Middle Eastern-African cooking


Middle Eastern-African cooking

Middle East cuisine is defined as the various regional cuisines spanning the Arab World from Iraq to Morocco to Somalia to Yemen, and incorporating Levantine, Egyptian and others. It has also been influenced to a degree by the cuisines of Turkey, Afghanistan, Iran, India, the Berbers and other cultures of the peoples of the region before the cultural Arabization brought by genealogical Arabians during the Arabian Muslim conquests.

Originally, the Arabs of the Arabian Peninsula relied heavily on a diet of dates, wheat, barley, rice and meat, with little variety, with a heavy emphasis on yogurt products, such as labneh (yoghurt without butterfat). As the indigenous Semitic people of the peninsula wandered, so did their tastes and favored ingredients.

There is a strong emphasis on the following items in Arabian cuisine:


Lamb and chicken are the most used, beef and camel are also used to a lesser degree, other poultry is used in some regions, and, in coastal areas, fish. Pork is not commonly eatenfor Muslim Arabs, it is both a cultural taboo as well as being prohibited under Islamic law; many Christian Arabs also avoid pork as they have never acquired a taste for it.

Dairy products:

Dairy products are widely used, the most of which is yogurt and white cheese. However, butter and cream are also used extensively.

Herbs and spices:

Mint and thyme (often in a mix called za’atar) are widely and almost universally used; spices are used much less than the Indian cuisine but the amount and types generally varies from region to region. Some of the included herbs and spices are sesame, saffron, turmeric, garlic, cumin, cinnamon, and sumac. Spice mixtures include baharat.


Hot beverages are used more than cold, coffee being on the top of the list, mostly in the Gulf countries, although tea is also served in many Arab countries. In Egypt tea is the more important hot beverage than coffee for instance.


Rice is the staple and is used for most dishes; wheat is the main source for bread, as well as bulgur and semolina, which are also used extensively.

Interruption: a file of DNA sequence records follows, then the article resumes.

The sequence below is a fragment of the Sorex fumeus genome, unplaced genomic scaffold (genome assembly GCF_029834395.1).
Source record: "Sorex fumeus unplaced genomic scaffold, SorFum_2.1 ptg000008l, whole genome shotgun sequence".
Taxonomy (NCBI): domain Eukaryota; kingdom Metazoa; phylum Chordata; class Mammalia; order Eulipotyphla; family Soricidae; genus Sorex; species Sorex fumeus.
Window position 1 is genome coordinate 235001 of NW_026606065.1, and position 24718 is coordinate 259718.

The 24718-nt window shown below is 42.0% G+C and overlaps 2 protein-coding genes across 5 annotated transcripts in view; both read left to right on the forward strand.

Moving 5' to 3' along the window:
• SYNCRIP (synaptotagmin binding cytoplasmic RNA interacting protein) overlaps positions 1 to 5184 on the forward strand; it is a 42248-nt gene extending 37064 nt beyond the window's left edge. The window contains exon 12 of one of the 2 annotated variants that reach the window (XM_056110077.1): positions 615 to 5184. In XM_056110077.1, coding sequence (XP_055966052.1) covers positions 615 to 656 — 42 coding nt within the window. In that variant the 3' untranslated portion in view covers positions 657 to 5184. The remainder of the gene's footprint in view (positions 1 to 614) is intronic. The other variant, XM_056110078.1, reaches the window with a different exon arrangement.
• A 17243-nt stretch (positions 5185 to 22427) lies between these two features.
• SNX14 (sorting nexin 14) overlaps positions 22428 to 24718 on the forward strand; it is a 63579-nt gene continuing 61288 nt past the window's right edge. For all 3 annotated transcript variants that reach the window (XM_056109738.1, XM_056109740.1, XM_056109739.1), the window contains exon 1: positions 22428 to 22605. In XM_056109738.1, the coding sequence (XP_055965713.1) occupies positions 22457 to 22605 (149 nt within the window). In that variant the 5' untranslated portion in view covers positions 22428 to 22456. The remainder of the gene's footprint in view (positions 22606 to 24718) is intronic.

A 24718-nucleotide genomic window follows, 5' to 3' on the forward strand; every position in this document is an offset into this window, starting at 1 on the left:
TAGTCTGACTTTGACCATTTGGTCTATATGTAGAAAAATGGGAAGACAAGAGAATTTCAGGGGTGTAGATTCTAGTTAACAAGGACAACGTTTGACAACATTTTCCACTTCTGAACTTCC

Lentils are widely used as well as fava beans and chick peas (garbanzo beans).

Vegetables and fruits:

This cuisine also favors vegetables such as cucumbers, aubergine (eggplant), courgette (zucchini), okra and onions, and fruits (primarily citrus), are often used as seasonings for entrees. Olives are a large part of the cuisine as well in addition to dates, figs and pomegranate.


Almonds pine nuts, pistachios, and walnuts are often included.


Parsley and mint are popular as seasonings in many dishes, while spinach and Corchorus (called “molokhia” in Arabic) are used in cooked dishes.

Dressings and sauces:

The most popular dressings include various combinations of olive oil, lemon juice, parsley, and/or garlic, and tahini (sesame paste). Labaneh, thinned yogurt, is often seasoned with mint and onion or garlic, and served as a sauce with various dishes.

Notably, many of the same spices used in Arabian cuisine are also those emphasized in Indian cuisine.

This is a result of heavy trading between the two regions, and of the current state of affairs in the wealthy oil states, in which many South Asian workers are living abroad in the Arab Gulf states.

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  1. Anonymous

    I’ve lived there. In the Gulf. You are pretty accurate, although they also use a lot of parsley, onions, and lemons. Cucumbers or pickles are usually present as well.

    Fabulous food!